Well here’s a good thing I didn’t know about – a talk that Charlie Klendjian of the Lawyers’ Secular Society (he was on that Big Questions episode, sitting I think next to Maajid) did in December, in which he does a fine job of needling Universities UK.
Well, well, well. Who would have known?
In the year 2013, in a western liberal secular(ish) democracy, segregation is not segregation
as long as it’s…driven by “genuinely-held” religious beliefs.
It’s a brave new world.
Talking of bravery, or rather the lack of it, I had never actually heard of “Universities UK” or
their Chief Executive Nicola Dandridge until a few weeks ago.
They really are exploring the outer reaches of the old saying that “any publicity is good
publicity”, aren’t they? Yep, I’ll give them that. Well you’ve certainly got your publicity, Nicola,
so congratulations to you and your team on that. Sterling effort. Quick round of applause,
please, everyone, for Nicola and her team.
A comrade, definitely.
So, now I have this conspiracy theory. I’ll tell you about it if you promise not to tell anyone,
ok? Seriously, this is massive, it’s right up there with fake moon landings.
I think Universities UK don’t actually care about free speech, or not in any meaningful sense. I
think they only care about keeping Islamists happy. At any cost. Any cost whatsoever. If that
includes turning the clock back on hard-fought gender equality then so be it.
Well if they’re so keen to turn the clock back with this “separate but equal” policy of theirs,
then I think we should turn the clock back too. I think we should borrow another phrase from
history, this time from the anti-drugs campaigns of the 1980s: “JUST SAY NO”
If Islamists want to separate men and women, or implement any of their other madcap
seventh century ideas, everyone should JUST SAY NO. Say it with me, come on, it’s panto
season, “just say no” after three…1, 2, 3…JUST SAY NO.
You are allowed to say no to Islamists, Nicola. There’s no law against it. Yet.
Seriously. Such a comrade.
Today he wrote a statement on the matter of Maajid Nawaz and Jesus and Mo and the LibDems.
The LibDems, you remember, said yesterday:
The Liberal Democrats are a party of respect, tolerance and individual liberty. We fundamentally believe in freedom of expression and as such defend Maajid’s right to express his views. But as a party we urge all candidates to be sensitive to cultural and religious feelings and to conduct debate without causing gratuitous or unnecessary offence.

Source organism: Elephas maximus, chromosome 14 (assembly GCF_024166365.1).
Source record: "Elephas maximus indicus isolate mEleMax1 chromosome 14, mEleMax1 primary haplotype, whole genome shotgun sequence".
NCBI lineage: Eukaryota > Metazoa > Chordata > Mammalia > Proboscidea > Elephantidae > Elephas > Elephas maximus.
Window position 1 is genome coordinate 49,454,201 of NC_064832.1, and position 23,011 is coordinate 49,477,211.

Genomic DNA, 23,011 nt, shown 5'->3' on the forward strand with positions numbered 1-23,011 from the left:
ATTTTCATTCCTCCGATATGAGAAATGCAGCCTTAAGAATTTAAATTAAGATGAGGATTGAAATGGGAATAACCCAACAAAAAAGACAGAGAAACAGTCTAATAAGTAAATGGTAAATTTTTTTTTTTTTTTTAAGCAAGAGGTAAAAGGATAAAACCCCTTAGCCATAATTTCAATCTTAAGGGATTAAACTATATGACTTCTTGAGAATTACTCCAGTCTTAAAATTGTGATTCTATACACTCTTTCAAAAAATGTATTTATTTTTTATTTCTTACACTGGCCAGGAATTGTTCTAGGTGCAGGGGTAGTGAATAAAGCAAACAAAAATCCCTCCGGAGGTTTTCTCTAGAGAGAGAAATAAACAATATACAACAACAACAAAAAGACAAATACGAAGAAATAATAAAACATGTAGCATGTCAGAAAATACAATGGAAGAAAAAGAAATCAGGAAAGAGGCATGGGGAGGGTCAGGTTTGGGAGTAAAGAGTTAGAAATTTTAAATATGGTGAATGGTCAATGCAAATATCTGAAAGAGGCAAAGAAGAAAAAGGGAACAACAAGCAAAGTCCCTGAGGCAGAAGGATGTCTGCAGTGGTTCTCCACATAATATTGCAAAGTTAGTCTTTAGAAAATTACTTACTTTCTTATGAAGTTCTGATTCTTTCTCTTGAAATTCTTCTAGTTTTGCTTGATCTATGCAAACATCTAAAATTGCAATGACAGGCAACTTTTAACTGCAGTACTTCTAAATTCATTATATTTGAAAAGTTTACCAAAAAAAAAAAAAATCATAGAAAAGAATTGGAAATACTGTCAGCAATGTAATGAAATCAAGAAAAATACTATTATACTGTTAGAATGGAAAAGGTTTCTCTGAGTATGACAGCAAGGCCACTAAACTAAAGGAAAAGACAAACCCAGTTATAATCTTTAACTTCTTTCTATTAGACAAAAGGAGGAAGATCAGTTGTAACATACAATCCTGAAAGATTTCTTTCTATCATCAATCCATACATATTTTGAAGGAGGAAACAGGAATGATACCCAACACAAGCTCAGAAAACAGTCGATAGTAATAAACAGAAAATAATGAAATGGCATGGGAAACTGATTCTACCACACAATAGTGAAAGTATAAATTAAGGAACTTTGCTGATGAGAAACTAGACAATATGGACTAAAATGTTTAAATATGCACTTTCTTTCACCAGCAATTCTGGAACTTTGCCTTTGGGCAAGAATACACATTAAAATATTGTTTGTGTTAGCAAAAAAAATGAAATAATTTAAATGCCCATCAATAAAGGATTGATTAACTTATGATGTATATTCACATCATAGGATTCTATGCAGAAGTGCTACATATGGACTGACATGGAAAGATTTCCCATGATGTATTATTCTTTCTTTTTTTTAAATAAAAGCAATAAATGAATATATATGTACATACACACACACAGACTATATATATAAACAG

Maajid made his own statement:
My view, that as a Muslim I was not offended by this cartoon, originally featured on a BBC programme without advanced knowledge that I would be shown the image. I then posted this to my social media in order to clarify my view, which was by now televised, that as a Muslim I was not offended.
But moderate language and a respect for others’ opinions is at the heart of both Liberalism and my understanding of what Prophet Muhammad (صلّى الله عليه وسلّم) teaches us. I wish to take this opportunity to re-assert that although I do not agree with those who have interpreted my comments in a way that I did not intend – and although I continue to hold to my belief in both Islam and freedom of speech – I respect the right of all those who have taken offence to express themselves peacefully.
I do regret if, in expressing my own views, I have caused inadvertent offence to any side in this debate.
In conclusion, I bid you all salam (peace) and request that we all allow ourselves to put this unfortunate incident behind us.
So here is Comrade Charlie Klendjian’s at the LSS:
The LSS fully supports Maajid’s right to tweet a Jesus and Mo cartoon and we feel no need to qualify that support with the word ‘but’.
We stand with Maajid and we are dismayed at the reaction to such a harmless act, and in particular we are appalled at the explicit death threats against him.
For the LSS the issue of offence is irrelevant to a discussion of free speech. The question here is whether someone has the right to post the cartoon. It’s an embarrassingly simple question deserving of an embarrassingly simple answer. The answer is ‘yes, because it does not infringe anyone else’s rights’. This is GCSE-level morality and human rights, if that.
We haven’t had blasphemy laws in the UK since 2008 and we don’t miss them. We don’t want them back – not today, not tomorrow, not ever. And nor do we want an unwritten, de facto blasphemy law in its place. The LSS opposes all blasphemy laws anywhere in the world. Anyone who thinks freedom of expression should be limited on the grounds of offence or disagreement fails with flying colours to understand the function and importance of free speech, and consequently they also fail to understand the very essence of freedom itself.
It’s not for Maajid to justify what he did; it’s for others to justify why he shouldn’t have done it. The burden of proof is squarely on their shoulders. So far the only ‘reason’ delivered up is that some people didn’t like the cartoon. The solution to that is mercifully simple: don’t look at it.
Holding religious ideas to account and challenging them – no matter how sacred some people might consider those ideas – goes to the very heart of secularism. Once we accept that certain discussions are beyond limits on the basis some people might be ‘offended’, we open the door to limitless harm. We enter a chaotic marketplace where the only currencies are intimidation and fear. We enter a competition where the winning prize is how offended someone claims to be. We want to live in a democracy, not a madhouse.
There’s more; read it all; it is just what we need.